The United Nations Commission on Sustainable Development today in New York concluded a two-week review of ways to help the 1.6 billion people who presently lack access to electricity, including through the development of new technologies, market incentives and cooperation among developing countries.
“We have heard about the need to provide access to energy for some time now,” said the Chairman of the Committee, Georgian Finance Minister Aleksi Aleksishvili. “But at this meeting we heard about the ways we are going to meet these energy needs.”
Countries identified a number of actions to meet the needs of energy-starved communities, including the development of new, clean technologies, renewable technologies, innovative market and monetary mechanisms and increased South-South cooperation.
More than 80 ministers attended the session on the four closely linked issues of energy, climate change, air pollution and industrial development. During the meeting, countries identified progress, best practices, obstacles and areas where urgent action is needed.
The Commission will propose specific initiatives and policy proposals to address these issues at its 2007 session.
The meeting, taking place during a time of high oil prices and anxiety over energy security, brought renewed calls to accelerate energy access to the poor. Lesotho Minister of Natural Resources Mamphono Khaketla said his country was struggling to increase access to electricity from the current level of 11 per cent to 35 per cent by 2015 because of “unaffordable up-front investment costs and limited technological capacity to manufacture renewable energy devices.”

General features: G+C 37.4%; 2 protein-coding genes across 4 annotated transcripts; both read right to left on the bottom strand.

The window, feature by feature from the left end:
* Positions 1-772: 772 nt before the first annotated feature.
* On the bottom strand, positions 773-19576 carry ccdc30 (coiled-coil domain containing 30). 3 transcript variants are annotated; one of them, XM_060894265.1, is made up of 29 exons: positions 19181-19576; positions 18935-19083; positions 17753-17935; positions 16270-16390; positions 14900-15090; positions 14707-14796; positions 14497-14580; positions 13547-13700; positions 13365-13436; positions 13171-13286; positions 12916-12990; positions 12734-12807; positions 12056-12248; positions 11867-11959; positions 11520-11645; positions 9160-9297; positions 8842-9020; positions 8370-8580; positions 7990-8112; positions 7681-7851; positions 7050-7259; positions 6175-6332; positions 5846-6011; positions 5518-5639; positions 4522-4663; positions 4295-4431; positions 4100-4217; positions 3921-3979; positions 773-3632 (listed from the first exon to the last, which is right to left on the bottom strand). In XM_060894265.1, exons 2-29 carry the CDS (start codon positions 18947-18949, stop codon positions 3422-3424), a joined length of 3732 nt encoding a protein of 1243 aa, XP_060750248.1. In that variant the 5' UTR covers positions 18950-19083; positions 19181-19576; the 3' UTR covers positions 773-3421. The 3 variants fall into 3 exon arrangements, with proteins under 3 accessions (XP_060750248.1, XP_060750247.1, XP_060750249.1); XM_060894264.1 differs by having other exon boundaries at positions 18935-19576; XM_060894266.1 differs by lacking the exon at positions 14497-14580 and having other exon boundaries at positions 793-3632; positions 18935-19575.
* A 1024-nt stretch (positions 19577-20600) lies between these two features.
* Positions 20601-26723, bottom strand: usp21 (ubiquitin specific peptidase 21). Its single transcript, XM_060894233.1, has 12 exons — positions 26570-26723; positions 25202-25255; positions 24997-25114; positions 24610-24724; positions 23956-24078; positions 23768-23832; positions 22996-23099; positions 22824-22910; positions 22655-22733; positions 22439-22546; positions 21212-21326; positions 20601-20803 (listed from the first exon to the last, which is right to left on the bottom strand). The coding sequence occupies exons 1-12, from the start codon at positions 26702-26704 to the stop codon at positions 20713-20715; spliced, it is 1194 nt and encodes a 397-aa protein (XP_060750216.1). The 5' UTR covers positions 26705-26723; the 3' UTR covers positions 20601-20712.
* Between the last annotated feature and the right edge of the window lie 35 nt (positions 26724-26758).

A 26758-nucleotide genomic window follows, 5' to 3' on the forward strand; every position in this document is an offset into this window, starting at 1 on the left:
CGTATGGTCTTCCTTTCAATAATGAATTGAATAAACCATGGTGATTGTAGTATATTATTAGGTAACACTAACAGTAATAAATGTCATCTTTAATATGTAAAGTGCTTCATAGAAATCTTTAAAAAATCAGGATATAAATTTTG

Some progress was reported in expanding energy access. United States Under Secretary of State Paula Dobriansky said that, through partnerships, 15.7 million people have been connected to modern energy services. Netherlands Minister for Development Cooperation Agnes van Ardenne-Van der Hoeven said that progress was being made on a pledge to provide 10 million people with modern energy and had already delivered clean stoves to 4.5 million people and lighting to 1.5 million.
Progress was also reported in phasing out the sale of leaded gasoline throughout the world, particularly in sub-Saharan Africa.
Countries acknowledged that the private sector is vital for addressing energy issues and climate change, and that public-private partnerships were essential.
While there was considerable concern about the price of oil, there was also recognition that there will be continued reliance on fossil fuels in the future and that market stability and predictability were necessary for ensuring investment in a clean energy supply.
Qatar Deputy Prime Minister and Minister of Energy and Industry, Abdullah bid Hamad Al-Attiyah, who has been elected as Chair next year’s session, said, “the priorities of the oil and gas exporting developing countries centre on non-interrupted supply and assured energy product markets, with no use restrictions.”